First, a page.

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Using ConvNetSharp With Feature Based Data


ConvNetSharp which is descended from ConvNetJs is a library which enables you to use Neural Networks in .NET without the need to call out to other languages or services.

ConvNetSharp also has GPU support which makes it a good option for training networks.

Since much of the interest (and as a result the guides) around Neural Networks focuses on their utility in image analysis, it's slightly unclear how to apply these libraries to numeric and categorical features you may be used to using for SVMs or other machine learning methods.

The aim of this blog post is to note how to acheive this.

Let's take the example of some data observed in a scientific experiment. Perhaps we are trying to predict which snails make good racing snails.

Our data set looks like this:

Age   Stalk Height    Shell Diameter    Shell Color   Good Snail?
1     0.52            7.6               Light Brown   No
1.2   0.74            6.75              Brown         Yes
1.16  0.73            7.01              Grey          Yes

ConvNetSharp uses the concept of Volumes to deal with input and classification data. A Volume is a 4 dimensional shape containing data.

The 4 dimensions are:


Alpha Release of PdfPig


I'm very pleased to finally have reached the first alpha release of PdfPig (NuGet).

PdfPig (GitHub) is a library that reads text content from PDFs in C#. This will help users extract and index text from a PDF file using C#.

The current version of the library provides access to the text and text positions in PDF documents.


The library began as an effort to port PDFBox from Java to C# in order to provide a native open-source solution for reading PDFs with C#. PdfPig is Apache 2.0 licensed and therefore avoids questionably (i.e. not at all) 'open-source' copyleft viral licenses.

I had been using the PDFBox library through IKVM and started the project to investigate the effort required to make the PDFBox work natively with C#.

In order to understand the specification better I rewrote quite a few parts of the code resulting in many more bugs and fewer features than the original code.

As the alpha is (hopefully) used and issues are reported I will refine the initial public API. I can't forsee the API expanding much beyond its current surface area for the first proper release.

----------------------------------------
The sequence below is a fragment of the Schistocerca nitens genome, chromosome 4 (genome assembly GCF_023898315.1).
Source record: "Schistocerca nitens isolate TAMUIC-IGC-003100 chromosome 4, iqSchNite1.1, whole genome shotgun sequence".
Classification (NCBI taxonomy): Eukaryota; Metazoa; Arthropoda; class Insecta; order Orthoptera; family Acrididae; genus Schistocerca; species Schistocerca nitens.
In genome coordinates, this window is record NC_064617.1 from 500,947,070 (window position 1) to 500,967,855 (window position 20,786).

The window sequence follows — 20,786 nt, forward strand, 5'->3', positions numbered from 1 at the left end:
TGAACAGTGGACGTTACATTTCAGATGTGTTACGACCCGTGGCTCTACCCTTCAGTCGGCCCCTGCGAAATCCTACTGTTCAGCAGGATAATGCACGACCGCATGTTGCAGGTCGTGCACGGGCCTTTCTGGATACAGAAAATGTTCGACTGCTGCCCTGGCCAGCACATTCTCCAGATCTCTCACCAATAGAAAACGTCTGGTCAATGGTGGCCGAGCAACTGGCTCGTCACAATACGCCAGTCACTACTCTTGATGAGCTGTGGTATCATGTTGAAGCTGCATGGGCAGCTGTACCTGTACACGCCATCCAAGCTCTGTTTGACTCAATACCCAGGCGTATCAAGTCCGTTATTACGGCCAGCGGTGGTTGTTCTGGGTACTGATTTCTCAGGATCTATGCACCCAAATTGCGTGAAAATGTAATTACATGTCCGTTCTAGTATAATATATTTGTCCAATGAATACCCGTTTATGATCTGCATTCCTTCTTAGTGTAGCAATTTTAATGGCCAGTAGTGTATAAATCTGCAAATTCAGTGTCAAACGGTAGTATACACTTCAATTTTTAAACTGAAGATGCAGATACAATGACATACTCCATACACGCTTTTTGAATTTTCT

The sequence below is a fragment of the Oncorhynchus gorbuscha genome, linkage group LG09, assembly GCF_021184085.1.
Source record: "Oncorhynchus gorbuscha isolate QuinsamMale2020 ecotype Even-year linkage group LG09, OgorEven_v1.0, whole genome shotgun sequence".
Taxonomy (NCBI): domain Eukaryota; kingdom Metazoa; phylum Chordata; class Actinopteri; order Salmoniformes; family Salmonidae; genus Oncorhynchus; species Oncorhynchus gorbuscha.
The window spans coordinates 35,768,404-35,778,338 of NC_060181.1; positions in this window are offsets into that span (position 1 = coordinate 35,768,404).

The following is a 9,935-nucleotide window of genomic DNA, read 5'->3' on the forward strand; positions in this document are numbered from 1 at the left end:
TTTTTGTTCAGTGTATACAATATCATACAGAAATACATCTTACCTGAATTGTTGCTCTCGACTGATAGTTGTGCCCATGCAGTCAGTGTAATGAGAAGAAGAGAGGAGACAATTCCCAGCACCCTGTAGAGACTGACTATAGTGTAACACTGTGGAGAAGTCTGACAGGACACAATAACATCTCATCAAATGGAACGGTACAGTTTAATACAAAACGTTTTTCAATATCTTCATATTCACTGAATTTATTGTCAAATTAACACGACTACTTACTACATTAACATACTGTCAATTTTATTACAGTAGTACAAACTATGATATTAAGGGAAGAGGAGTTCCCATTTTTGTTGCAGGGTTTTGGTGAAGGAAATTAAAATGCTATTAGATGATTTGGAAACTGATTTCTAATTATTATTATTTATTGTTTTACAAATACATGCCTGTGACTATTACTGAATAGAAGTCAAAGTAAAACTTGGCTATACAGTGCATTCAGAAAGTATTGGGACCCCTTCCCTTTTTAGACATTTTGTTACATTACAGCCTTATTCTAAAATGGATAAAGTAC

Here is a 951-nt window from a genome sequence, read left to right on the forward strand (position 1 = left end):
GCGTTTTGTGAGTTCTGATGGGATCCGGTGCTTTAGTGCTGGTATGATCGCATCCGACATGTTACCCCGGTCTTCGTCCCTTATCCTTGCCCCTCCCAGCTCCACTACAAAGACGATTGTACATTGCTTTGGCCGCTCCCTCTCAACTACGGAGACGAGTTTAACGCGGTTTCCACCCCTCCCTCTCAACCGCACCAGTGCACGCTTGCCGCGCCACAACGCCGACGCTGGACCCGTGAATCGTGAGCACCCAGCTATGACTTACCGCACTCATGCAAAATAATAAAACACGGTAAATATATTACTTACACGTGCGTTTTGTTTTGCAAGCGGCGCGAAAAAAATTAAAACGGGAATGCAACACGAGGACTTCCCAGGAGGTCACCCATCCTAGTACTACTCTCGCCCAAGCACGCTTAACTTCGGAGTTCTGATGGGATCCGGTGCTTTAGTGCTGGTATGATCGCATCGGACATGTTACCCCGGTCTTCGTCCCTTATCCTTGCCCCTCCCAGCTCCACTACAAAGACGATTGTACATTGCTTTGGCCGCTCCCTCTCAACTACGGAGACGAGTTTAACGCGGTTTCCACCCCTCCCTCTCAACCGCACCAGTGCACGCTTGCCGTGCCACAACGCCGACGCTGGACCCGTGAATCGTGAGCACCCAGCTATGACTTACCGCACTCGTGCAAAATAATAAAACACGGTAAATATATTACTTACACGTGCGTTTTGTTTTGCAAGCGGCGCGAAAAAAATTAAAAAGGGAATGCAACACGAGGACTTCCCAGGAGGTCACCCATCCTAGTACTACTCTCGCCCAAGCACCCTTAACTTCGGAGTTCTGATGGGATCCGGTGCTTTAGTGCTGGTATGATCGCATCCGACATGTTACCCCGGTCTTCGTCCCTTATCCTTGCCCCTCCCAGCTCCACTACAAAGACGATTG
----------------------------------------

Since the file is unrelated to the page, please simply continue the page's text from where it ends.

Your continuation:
Configuring SonarQube with GitLab and TeamCity


Introducing static analysis to a project can help inform code reviews and highlight areas of the code likely to cause errors as well as expose trends in code quality over time. The tradeoff is that there are often many false positives in a report which need to be investigated.

When I configured SonarQube (6.4) to provide static analysis for our C# project we struggled to incorporate it into our normal development process since it sat outside the usual branch -> build -> merge request workflow.

For our source control we were using GitLab (10.1.4) and our build server was running TeamCity (2017.1).

Get the plugin

Gabriel Allaigre has written the sonar-gitlab plugin which enables SonarQube to push its analysis results to GitLab. This presents the results of analysis in the same place we review our merge requests as well as causing build errors when violations occur; and therefore helps incorporate SonarQube into the development workflow.

First you will need to install the sonar-gitlab plugin to your SonarQube environment and follow the steps detailed in the configuration section of the readme:

  1. Set the GitLab URL from the Administration -> Configuration -> General Settings -> GitLab
  2. Set the GitLab user token in the same place. This should be a token for a GitLab user with the developer role. You can get this token in GitLab by going to Profile -> Edit Profile -> Access Tokens and generating a new access token.

Once this is installed the SonarQube configuration is complete.

Configure TeamCity

The installation guide for the sonar-gitlab plugin describes how to configure it when using the GitLab CI or Maven for builds. To run the analysis from TeamCity we need to get some additional information for the parameters to the command line.

If we were running from GitLab's CI we would use the following command to start the Sonar MSBuild Scanner, pushing to GitLab after the analysis completed:

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